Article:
Preface: the ECS model

Preface: The ECS model

What is ECS?

ECS is a software architectural pattern used commonly in video game development. It is a data-oriented approach to game development that creates a clean break between data and logic. It does this through the separation of Entities, Components, and Systems:

  • Entities are the basic units of a game, and they can have any number of components.
  • Components are small pieces of data that define an entity's behavior (such as position or health).
    • (We are currently working on an ECS plugin to make the concept of components more explicit in MUD, but for now, components on the contract side will be implemented as tables.)
  • Systems are functions responsible for updating the game state and performing operations on entities and their components.

Using ECS in Emojimon

We will be using ECS mental models in conjunction with MUD to bring Emojimon to life. Before we get into the specifics of this, let's lay out the functionality of what we're about to build:

Scope of this project

  • Create a 2D map with three types of terrain: none, long grass, and boulders.
    • Long grass randomly generates encounters with Emojimon.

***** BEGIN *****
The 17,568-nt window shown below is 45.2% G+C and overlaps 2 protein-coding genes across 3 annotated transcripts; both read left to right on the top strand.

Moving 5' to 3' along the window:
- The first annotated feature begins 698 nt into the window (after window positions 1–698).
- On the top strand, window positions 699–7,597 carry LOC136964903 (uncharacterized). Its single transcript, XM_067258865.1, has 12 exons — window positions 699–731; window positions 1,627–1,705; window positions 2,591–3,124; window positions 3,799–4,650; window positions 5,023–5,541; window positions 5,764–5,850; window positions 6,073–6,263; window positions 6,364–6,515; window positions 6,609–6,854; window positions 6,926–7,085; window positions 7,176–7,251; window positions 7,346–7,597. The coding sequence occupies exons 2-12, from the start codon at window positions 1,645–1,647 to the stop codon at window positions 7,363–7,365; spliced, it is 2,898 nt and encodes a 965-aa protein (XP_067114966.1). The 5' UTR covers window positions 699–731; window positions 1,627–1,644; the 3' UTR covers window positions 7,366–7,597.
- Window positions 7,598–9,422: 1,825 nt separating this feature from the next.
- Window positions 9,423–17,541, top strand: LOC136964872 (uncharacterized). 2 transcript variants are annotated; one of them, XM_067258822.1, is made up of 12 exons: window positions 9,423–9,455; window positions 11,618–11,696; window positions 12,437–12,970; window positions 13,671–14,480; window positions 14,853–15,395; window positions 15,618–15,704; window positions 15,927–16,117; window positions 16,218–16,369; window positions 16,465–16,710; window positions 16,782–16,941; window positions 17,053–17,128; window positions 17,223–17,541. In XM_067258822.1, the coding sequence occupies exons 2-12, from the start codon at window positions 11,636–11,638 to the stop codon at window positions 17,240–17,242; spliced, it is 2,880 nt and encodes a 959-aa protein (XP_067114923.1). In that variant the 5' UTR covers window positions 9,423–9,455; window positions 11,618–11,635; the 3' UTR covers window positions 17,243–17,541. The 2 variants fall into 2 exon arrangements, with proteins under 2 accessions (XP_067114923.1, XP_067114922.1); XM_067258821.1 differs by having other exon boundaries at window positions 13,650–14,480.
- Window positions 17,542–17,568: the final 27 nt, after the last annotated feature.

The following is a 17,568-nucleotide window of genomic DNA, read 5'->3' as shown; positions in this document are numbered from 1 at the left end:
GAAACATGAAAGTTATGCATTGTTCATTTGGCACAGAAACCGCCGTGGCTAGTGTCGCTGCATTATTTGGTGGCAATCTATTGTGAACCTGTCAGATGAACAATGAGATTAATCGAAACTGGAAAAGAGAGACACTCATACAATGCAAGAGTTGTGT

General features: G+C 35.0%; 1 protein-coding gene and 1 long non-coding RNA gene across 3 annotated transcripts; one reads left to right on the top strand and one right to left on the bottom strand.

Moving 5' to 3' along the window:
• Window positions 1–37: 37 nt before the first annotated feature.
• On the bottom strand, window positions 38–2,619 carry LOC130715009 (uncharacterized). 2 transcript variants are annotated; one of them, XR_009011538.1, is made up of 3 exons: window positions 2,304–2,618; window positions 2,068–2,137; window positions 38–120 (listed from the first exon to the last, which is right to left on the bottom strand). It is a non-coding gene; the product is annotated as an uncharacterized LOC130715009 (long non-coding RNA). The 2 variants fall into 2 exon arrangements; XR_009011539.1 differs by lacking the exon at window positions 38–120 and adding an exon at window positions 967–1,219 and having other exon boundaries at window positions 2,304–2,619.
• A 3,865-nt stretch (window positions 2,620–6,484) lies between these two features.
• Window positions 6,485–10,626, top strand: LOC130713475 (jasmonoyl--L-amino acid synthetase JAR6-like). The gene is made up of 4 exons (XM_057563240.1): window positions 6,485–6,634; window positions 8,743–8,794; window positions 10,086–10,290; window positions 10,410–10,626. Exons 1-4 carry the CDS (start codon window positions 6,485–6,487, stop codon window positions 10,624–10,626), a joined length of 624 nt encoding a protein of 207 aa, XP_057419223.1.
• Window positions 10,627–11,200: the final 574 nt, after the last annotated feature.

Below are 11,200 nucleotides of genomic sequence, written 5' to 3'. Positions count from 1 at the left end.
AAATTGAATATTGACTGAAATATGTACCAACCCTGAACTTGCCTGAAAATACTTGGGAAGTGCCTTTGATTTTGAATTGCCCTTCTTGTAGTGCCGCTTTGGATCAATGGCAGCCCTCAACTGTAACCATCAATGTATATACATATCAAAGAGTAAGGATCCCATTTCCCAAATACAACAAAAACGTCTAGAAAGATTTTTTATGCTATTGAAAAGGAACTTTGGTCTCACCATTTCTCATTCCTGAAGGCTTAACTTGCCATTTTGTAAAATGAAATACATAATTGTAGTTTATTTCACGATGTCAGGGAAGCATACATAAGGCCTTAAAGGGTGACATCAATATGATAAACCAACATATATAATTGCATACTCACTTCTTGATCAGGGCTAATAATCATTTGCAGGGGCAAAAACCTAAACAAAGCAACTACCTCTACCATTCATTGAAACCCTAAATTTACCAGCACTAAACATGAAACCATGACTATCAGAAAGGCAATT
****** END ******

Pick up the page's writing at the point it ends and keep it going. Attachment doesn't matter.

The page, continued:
• Boulders prevent movement.
  • Allow players to spawn in and move around the map.
  • Allow players to either capture Emojimon or flee during an encounter.

Applying the ECS model

You'll notice that in the scope above there are a few key interactions that we need to account for. Let's use a basic one to begin—the interaction between a player moving and a boulder blocking its movement.

In the ECS model both the player and the boulder can be thought of as entities, both of which have components that give it certain properties. For example, the player may have a movable component and the boulder an obstruction component.

In a vacuum these components don't do anything, they are just data (in this example, booleans). However, when we bring a system into context—the MoveSystem—this allows us to operate on an entity’s position component to move them. It would also have the logic to know that position cannot be moved onto a spot on the grid in which an entity with obstruction is present.


There is one last concept to understand before we begin—how to actually implement the ECS model using MUD and its mental models.

In MUD there are tables instead of components (MUD is a protocol for more than just onchain games, after all). However, for the sake of this tutorial, these can be mostly thought of interchangeably. In order to apply the ECS model for the example above one would create a movable table and an obstruction table then set both of their types to boolean.

You would then create a system, MoveSystem.sol, and wire up the logic required to interact with the tables (i.e. components) accordingly.

That is all that is required! After this is done, simply call the systems from the client and vóila—you have movement.

That's enough theory and abstraction, though. Let's dive into it.